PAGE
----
Simply amazing. Junk bond indexes and funds should now drop the “High Yield” description that they use in their names. With these bonds now yielding around 5% we have sold out of most of our positions in this area. At this level the returns are just not worth the risk. That doesn’t mean junk bonds will blow up any time soon but we would rather sell high and take what the market is giving us at this time. Junk yields at 5% are a direct consequence of the Fed’s Zero Interest Rate Policy as investors fight for anything with yield. It wasn’t too long ago when you could get 5% on a money market!
To view the entire article please visit: barrons.com
Here is an exerpt from the article:
The 5% yield barrier has proved no match for this Federal Reserve-fueled junk-bond market, which last night reached yet another all-time record-low average yield-to-worst of 4.97%, according to the Barclays US High Yield Index. It marked a new level of market capitulation to central-bank forces as it’s the first time the index has dipped below 5% in its 30-year history (before January the market had never even fallen below 6%). The average price of 107.31 cents on the dollar also marks a record high.
The other widely followed market index, the Bank of America Merrill Lynch High Yield Master II Index, closed last night within a whisker of 5%, at 5.005%, with the average dollar price closing above the 107-cent mark for the first time ever at 107.20.
“The most surprising thing this shows is that there’s really no yield floor for this market,” says Brad Rogoff, head of credit strategy at Barclays. “Those mental barriers really haven’t existed that we thought existed maybe a year ago.”
With the Fed and central banks around the world keeping interest rates near zero and pumping money into the financial system, investors have been encouraged, if not forced, to invest in the highest-yielding investments around, even if those yields aren’t that high anymore. All this liquidity and low borrowing costs have helped companies shore up their balance sheets, and default rates remain negligible, which further emboldens investors to take on credit risk.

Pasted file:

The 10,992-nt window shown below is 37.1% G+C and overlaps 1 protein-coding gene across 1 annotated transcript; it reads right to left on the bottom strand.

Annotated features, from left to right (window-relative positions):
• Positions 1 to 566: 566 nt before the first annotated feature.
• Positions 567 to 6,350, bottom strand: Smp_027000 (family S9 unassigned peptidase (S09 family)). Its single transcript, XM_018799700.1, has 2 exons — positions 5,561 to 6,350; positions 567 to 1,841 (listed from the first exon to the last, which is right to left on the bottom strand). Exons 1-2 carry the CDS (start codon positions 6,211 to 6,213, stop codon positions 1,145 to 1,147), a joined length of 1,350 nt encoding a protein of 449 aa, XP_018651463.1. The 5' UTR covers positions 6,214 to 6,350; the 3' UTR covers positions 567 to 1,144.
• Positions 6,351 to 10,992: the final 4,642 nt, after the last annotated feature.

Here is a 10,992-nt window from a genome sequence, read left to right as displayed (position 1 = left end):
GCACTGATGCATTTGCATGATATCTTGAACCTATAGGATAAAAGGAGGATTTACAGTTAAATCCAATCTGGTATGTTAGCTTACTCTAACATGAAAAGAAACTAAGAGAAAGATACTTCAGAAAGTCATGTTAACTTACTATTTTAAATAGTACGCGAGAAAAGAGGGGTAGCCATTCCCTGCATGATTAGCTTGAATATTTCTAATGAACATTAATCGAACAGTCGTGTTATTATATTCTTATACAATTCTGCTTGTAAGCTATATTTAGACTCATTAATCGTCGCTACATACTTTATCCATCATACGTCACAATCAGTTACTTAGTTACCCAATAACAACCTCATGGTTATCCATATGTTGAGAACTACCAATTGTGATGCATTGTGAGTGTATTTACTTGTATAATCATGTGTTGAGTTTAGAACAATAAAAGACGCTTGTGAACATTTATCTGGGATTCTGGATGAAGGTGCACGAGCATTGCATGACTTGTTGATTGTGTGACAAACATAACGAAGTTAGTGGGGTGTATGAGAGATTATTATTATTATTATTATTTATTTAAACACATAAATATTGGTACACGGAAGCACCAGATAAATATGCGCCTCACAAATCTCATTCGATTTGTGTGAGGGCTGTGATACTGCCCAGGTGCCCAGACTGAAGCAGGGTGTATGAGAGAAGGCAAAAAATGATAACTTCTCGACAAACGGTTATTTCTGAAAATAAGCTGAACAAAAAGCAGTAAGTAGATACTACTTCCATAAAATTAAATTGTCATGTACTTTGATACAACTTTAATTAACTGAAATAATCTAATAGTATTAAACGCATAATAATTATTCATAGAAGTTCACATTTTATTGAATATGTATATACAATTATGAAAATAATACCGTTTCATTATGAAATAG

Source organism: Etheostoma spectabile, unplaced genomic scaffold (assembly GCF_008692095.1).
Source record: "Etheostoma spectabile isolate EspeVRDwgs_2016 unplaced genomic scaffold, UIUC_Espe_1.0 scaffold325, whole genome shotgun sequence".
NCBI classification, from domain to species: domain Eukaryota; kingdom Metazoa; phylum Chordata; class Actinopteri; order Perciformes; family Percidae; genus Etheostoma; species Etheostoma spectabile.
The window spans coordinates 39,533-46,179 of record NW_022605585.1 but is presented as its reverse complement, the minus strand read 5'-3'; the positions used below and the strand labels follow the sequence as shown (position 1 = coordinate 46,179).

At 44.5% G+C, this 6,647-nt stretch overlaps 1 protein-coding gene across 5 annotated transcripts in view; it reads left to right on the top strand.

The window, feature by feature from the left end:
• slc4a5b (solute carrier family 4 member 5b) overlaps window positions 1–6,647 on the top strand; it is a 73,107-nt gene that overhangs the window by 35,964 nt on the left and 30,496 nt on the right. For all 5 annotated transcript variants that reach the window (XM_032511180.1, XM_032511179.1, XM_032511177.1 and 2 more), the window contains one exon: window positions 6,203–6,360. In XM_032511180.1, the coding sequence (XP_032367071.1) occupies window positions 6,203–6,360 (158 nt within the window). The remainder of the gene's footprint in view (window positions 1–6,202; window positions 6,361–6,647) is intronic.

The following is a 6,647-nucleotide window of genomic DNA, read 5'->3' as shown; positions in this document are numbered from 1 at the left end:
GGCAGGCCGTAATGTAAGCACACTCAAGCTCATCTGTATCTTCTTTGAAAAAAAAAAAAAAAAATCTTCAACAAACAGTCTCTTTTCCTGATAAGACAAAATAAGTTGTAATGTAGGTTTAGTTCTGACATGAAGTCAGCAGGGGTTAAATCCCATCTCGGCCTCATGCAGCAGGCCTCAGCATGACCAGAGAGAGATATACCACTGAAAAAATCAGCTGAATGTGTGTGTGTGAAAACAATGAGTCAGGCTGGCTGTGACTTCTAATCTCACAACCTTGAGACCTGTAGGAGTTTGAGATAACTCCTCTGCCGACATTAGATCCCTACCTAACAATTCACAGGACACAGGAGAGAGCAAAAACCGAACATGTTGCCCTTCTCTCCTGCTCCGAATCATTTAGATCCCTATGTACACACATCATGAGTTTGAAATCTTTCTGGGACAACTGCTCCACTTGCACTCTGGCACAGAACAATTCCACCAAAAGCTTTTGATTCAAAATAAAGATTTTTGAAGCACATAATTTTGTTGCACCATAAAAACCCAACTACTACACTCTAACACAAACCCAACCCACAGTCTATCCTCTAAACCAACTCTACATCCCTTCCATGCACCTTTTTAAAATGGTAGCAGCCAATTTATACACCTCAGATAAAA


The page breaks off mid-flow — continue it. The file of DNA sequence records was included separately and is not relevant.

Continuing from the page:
Rogoff says the high-yield market’s main attraction used to be – as its name would indicate – its high yields. At sub-5% average yields now, the market’s main justification is its comparative yield versus other types of bonds, namely its risk premium over Treasuries. The option-adjusted spread on the Barclays index stands at 406 basis points over Treasuries, below its historic average but still far wider than the historic tight of 233 bps reached on May 23, 2007. The spread of the Bank of America index stands at 424 bps, above its all-time low of 240, also recorded in May 2007.
“Usually this is a market that’s traded based on yield, but now it feels like it’s trading based on spread. It’s much tougher to justify based on historical yield standards but on spread, its reasonable,” Rogoff says. The average spread could still tighten a bit more, he adds, but any further tightening “is not necessarily in conjunction with where rates are now,” meaning Treasury rates would have to rise before junk bond spreads compressed much further, leaving all-in junk-bond yields more or less where they are now.
The average dollar price of 107 cents presents another problem, since many junk bonds can be called by their issuer beyond a certain date at 103 cents on the dollar. Rogoff says roughly half of the market is currently trading above its first call price. “Those call dates typically are not tomorrow, but the market is definitely constrained,” he says. “A year ago, you would have thought there was a yield floor created by a dollar price constraint.”.......
To view the rest of the article, please visit: barrons.com
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